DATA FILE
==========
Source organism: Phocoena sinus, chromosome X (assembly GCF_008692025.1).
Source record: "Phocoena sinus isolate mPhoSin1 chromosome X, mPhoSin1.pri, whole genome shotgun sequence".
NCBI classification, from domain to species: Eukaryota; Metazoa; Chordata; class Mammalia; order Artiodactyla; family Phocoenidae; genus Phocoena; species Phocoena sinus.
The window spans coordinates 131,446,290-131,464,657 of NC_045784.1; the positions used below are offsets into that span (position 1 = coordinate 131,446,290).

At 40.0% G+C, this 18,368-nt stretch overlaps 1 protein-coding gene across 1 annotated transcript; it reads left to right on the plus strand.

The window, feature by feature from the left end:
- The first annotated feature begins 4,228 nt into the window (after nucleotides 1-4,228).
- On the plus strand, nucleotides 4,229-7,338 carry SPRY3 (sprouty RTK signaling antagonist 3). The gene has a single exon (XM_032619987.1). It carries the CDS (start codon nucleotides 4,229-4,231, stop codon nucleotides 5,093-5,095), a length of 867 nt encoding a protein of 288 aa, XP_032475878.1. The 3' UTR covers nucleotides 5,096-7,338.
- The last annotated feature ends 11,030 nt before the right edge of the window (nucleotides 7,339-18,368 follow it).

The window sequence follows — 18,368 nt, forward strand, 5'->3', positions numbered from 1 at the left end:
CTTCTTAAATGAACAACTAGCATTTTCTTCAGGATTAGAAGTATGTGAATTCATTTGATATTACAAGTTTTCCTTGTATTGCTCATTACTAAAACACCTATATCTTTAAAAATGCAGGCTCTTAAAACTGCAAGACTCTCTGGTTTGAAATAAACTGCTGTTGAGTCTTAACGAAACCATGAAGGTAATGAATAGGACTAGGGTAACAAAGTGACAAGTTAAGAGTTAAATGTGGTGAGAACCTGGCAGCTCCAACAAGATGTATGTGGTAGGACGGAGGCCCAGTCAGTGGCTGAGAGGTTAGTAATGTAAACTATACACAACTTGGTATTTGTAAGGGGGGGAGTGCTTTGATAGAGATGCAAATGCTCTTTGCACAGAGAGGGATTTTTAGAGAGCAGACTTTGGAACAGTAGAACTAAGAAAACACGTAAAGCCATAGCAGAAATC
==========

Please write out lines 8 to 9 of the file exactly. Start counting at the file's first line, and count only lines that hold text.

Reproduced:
- On the plus strand, nucleotides 4,229-7,338 carry SPRY3 (sprouty RTK signaling antagonist 3). The gene has a single exon (XM_032619987.1). It carries the CDS (start codon nucleotides 4,229-4,231, stop codon nucleotides 5,093-5,095), a length of 867 nt encoding a protein of 288 aa, XP_032475878.1. The 3' UTR covers nucleotides 5,096-7,338.
- The last annotated feature ends 11,030 nt before the right edge of the window (nucleotides 7,339-18,368 follow it).